Nehemiah


August 9

Nehemiah 1:1-6, 2:1-3

Bad news

King Artaxerxes reigned in Persia for twenty years and Nehemiah served as his personal butler.

One day, Nehemiah found out that things weren’t going well in Jerusalem. One of his brothers brought news that the Jews who had gone back to Jerusalem were being made fun of by the other tribes. He also found out that the wall around Jerusalem was still lying in ruins from when Nebuchadnezzar had invaded the city. For days, Nehemiah was so sad that he didn’t even eat.

One day, the king noticed that Nehemiah was not his usual self. “What’s wrong, Nehemiah?” he asked. “Why are you so sad?”

Nehemiah replied, “Why should I not be sad when the walls of the city where my people live are broken down?”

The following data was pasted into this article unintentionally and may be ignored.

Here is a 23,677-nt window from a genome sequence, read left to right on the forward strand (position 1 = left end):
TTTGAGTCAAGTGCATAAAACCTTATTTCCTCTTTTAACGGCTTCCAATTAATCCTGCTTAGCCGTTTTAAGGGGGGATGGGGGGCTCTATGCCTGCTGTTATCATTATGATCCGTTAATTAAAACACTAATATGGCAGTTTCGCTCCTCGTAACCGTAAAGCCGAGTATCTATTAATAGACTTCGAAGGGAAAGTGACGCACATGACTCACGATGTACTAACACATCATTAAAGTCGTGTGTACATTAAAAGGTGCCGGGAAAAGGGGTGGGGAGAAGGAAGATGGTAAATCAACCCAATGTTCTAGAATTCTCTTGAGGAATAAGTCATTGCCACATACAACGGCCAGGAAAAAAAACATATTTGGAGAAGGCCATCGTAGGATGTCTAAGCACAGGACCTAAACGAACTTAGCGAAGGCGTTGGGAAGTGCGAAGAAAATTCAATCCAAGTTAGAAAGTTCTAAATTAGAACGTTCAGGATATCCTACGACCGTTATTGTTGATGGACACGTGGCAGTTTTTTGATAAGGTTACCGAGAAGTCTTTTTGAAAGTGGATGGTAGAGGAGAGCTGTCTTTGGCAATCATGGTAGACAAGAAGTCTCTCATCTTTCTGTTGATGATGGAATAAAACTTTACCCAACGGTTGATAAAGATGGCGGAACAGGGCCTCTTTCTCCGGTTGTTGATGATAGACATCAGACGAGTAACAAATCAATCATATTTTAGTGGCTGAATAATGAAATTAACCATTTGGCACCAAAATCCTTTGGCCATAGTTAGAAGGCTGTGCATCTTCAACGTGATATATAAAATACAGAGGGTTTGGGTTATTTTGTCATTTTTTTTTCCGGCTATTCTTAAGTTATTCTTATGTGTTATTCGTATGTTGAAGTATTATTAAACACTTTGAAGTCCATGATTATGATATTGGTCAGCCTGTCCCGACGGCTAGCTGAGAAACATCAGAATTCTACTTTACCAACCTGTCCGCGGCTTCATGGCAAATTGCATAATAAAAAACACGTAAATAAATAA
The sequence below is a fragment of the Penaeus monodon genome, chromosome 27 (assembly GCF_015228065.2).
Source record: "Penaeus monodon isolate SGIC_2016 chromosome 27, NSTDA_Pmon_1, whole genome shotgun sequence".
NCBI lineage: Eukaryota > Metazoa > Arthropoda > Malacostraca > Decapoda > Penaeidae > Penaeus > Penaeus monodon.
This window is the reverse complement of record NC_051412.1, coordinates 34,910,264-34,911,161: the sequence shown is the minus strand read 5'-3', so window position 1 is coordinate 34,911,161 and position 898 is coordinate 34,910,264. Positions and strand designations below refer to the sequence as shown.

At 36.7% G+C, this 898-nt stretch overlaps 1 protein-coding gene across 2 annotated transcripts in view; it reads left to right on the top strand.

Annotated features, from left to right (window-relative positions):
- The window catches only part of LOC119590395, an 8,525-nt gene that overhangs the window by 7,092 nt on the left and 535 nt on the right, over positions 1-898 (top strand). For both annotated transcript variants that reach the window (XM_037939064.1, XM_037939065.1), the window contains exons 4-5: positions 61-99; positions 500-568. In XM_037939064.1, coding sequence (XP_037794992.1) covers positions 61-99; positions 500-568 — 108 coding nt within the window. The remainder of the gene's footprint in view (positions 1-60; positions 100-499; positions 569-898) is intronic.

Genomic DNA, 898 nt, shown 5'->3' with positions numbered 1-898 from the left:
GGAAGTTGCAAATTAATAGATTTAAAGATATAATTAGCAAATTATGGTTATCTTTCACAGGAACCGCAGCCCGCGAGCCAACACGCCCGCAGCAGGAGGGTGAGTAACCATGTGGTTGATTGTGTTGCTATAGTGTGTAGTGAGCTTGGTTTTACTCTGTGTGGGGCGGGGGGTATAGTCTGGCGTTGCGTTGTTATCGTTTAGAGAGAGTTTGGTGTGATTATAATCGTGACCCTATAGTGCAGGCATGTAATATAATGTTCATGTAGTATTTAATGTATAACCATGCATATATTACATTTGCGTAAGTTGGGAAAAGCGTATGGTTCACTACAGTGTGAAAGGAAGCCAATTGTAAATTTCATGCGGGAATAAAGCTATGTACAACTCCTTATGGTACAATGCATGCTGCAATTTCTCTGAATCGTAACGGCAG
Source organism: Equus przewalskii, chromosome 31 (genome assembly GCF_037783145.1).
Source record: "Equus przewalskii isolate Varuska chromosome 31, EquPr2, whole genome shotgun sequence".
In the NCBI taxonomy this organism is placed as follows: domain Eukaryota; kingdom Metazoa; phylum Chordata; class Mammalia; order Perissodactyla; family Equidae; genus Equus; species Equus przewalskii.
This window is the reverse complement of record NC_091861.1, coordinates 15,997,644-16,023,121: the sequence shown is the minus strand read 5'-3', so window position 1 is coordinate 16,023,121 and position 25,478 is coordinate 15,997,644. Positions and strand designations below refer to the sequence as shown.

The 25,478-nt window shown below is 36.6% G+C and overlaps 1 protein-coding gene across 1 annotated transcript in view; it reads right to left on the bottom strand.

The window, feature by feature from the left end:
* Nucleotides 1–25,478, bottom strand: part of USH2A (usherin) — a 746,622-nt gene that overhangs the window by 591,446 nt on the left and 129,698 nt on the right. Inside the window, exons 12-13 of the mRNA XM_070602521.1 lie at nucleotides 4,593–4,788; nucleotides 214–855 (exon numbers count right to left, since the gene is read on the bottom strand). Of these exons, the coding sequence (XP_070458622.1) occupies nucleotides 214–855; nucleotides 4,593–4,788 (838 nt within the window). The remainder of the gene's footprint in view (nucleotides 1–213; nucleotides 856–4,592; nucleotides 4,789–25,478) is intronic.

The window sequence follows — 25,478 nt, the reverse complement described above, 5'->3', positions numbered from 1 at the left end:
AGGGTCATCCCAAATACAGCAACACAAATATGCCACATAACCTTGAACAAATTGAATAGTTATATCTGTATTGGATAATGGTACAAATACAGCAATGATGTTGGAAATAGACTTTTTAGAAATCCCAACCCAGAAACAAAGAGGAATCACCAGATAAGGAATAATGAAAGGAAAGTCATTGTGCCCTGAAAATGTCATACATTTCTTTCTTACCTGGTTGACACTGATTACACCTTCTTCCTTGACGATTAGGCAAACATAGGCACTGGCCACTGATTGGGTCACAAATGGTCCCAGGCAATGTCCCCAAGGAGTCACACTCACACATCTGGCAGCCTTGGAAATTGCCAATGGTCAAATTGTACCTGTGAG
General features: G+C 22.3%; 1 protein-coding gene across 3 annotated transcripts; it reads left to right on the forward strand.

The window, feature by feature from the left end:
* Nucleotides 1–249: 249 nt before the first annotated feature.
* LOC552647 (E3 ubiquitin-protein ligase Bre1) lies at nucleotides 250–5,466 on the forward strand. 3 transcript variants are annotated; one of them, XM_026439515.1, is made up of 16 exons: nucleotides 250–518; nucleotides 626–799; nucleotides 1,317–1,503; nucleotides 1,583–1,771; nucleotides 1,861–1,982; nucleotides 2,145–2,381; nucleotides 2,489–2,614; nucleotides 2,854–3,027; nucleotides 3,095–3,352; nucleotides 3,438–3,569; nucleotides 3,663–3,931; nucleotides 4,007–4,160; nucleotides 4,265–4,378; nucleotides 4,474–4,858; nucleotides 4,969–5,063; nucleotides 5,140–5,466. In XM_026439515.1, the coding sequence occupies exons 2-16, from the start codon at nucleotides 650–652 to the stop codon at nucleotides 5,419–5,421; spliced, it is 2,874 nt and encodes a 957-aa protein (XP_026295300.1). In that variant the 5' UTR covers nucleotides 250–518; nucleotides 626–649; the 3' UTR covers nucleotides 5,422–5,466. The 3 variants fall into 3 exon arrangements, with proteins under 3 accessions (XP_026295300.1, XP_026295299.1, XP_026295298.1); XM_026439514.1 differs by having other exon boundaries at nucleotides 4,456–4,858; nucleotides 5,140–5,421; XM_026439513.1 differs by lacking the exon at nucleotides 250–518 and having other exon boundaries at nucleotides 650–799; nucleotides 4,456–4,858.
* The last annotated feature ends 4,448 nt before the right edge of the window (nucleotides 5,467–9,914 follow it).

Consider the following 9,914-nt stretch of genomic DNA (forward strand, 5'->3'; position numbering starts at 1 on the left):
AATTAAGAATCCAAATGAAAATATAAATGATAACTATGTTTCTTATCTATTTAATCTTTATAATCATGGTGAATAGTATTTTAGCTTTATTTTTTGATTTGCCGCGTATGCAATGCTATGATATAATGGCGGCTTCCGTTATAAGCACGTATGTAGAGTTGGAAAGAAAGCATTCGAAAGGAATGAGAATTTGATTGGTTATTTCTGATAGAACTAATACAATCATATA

Why was Nehemiah so sad about a broken-down wall?

How would you feel if you found out that a friend you had not seen for months was being teased about her clothes because her mother had become ill and they had to sell most of their belongings to pay for the medicine? You would probably feel the same kind of sadness Nehemiah felt.

Although Nehemiah served in the king’s palace, his heart was with his people back in Jerusalem. The problem was not only the wall; it was that the people acted as though they had been defeated. They did not have the will or courage to defend themselves against the ungodly lifestyle of the wicked tribes. Besides, some of these tribes were already living among them, and were even marrying them.

Living in disgrace among the ruins was not what God had promised His people. Nehemiah’s heart wept for them because they were weak and unprotected—like sheep without a shepherd.

Verse for today                        

When he saw the crowds, he had compassion on them, because they were harassed and helpless, like sheep without a shepherd. Matthew 9:36